In summary, the sexual and urinary adverse effects in relation to radiotherapy and androgen depriva-tion therapy have been documented in the literature, but limited evidence exits on how to counteract these problems. We hypothesize that a multimodal approach and a multidisciplinary and partly supervised, early intervention may reduce the sexual decline and result in better physical and mental status after radiotherapy and prevent impairments to become chronical.
The primary aim is to examine if prehabilitation and early rehabilitation can:
- reduce sexual adverse effects in prostate cancer patients treated with radiotherapy and androgen deprivation therapy
The secondary aims are to examine if prehabilitation and early rehabilitation can:
- reduce irritative urinary problems
- improve several aspects of quality of life including physical and mental functioning
- ensure sampling of data needed for a health economic evaluation
Description of the cohort
This is a prospective study with a two-arm randomized non-blinded design. Patients are recruited at Odense University Hospital, Department of Urology, in collaboration with the Department of Oncology.
The inclusion criteria are a) Danish speaking men over 18 years old, b) biopsy documented T1-T3 adenocarcinoma of the prostate, c) referred to curatively intended radiotherapy, d) treated with neo-adjuvant and concomitant androgen deprivation therapy, e) self-reported sexual active in a partnership or as single.
Data and biological material
At baseline, information about Gleason score and TNM-staging is obtained from the patients´ records. At the same time patient reported information about smoking, alcohol, co-morbidity and civil status is obtained. Generic and disease specific quality of life at baseline will be collected using validated Patients Reported Outcomes measures (PRO). PRO in collected as the patient prefer: with internet links, though the app “Mit Forløb”, or with paper questionnaires. Patients willing to participate will be randomised in the Odense Patient data Explorative Network (OPEN) system RedCap in blocks of 4:6 to either an intervention group or a usual care group. Reasons for declining participation will be accounted for to better understand selection bias and enhance recruitment in the future. If the patients reports by paper the data entry will be controlled by the procedure recommended by King et al.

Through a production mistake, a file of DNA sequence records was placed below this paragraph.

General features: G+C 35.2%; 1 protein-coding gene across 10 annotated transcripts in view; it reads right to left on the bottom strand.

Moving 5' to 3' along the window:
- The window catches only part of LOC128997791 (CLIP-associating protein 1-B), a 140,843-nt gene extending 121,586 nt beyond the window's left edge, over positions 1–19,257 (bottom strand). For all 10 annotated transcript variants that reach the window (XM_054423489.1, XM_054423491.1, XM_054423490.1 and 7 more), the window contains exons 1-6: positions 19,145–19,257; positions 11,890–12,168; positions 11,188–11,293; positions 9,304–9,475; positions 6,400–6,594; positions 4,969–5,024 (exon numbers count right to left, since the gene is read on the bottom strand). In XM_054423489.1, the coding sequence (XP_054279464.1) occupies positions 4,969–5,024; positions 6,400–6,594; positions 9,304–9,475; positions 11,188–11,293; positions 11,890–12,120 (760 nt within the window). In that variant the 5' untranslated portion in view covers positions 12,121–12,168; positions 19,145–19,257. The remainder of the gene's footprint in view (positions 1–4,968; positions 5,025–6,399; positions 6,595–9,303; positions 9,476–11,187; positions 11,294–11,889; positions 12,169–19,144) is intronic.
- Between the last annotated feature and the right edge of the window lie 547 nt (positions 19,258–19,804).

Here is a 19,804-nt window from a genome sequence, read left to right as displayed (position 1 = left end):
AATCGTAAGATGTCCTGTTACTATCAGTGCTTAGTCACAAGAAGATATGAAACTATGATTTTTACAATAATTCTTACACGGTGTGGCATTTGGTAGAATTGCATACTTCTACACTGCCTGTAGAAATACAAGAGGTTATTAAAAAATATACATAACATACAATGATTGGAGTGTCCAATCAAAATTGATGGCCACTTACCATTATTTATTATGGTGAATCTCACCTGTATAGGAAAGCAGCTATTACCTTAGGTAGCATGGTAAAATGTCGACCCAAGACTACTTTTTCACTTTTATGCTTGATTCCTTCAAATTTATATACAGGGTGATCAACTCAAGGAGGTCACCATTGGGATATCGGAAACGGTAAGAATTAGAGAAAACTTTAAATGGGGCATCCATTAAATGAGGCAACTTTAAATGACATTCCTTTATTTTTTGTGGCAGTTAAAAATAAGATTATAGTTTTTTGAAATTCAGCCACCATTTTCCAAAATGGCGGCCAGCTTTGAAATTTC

All self-reported outcomes will be assessed at baseline, 3 months after radiotherapy (Evaluation), and after 6 months and 9 month after radiotherapy respectively. The primary outcome, sexual functioning, is evaluated 3 month after radiotherapy and measured by the International Index of Erectile Function score (IIEF-5). Secondary disease specific outcomes include urinary incontinence, urinary irritative problems, bowel, sexual and hormonal sum-scores all from the Expanded Prostate Cancer Index EPIC-26, and general quality of life from the Medical Outcome Study Short-form-12 (SF-12), physical activity are obtained from the International Physical Activity Questionnaire (IPAQ), and the relationship between patient and partner is measured with the Relationship ladder. Data for a health economic evaluation will be measured by EQ-5D.
To understand what is changing with the patient's condition during the rehabilitation process all measures are important, and the data collection will be followed carefully.
Collaborating researchers and departments
Department of Urology, Odense University Hospital
- PhD student Mike Allan Mortensen, MD
Knowledgecenter for Rehabilitation and Palliative care REHPA, Odense University Hospital, Nyborg
- Professor Ann-Dorthe Olsen Zwisler, MD, PhD,
Department of Oncology, Odense University Hospital
- Professor Jørn Herrstedt, MD
Department of Urology, Odense University Hospital
National Research Center for Cancer Rehabilitation, Research Unit of General Practice, University of Southern Denmark
- Associate professor Dorte Gilså Hansen, MD, PhD
Institute of Nursing and Health Research, Ulster University, Coleraine, Ireland
- Professor Eilís McCaughan, RN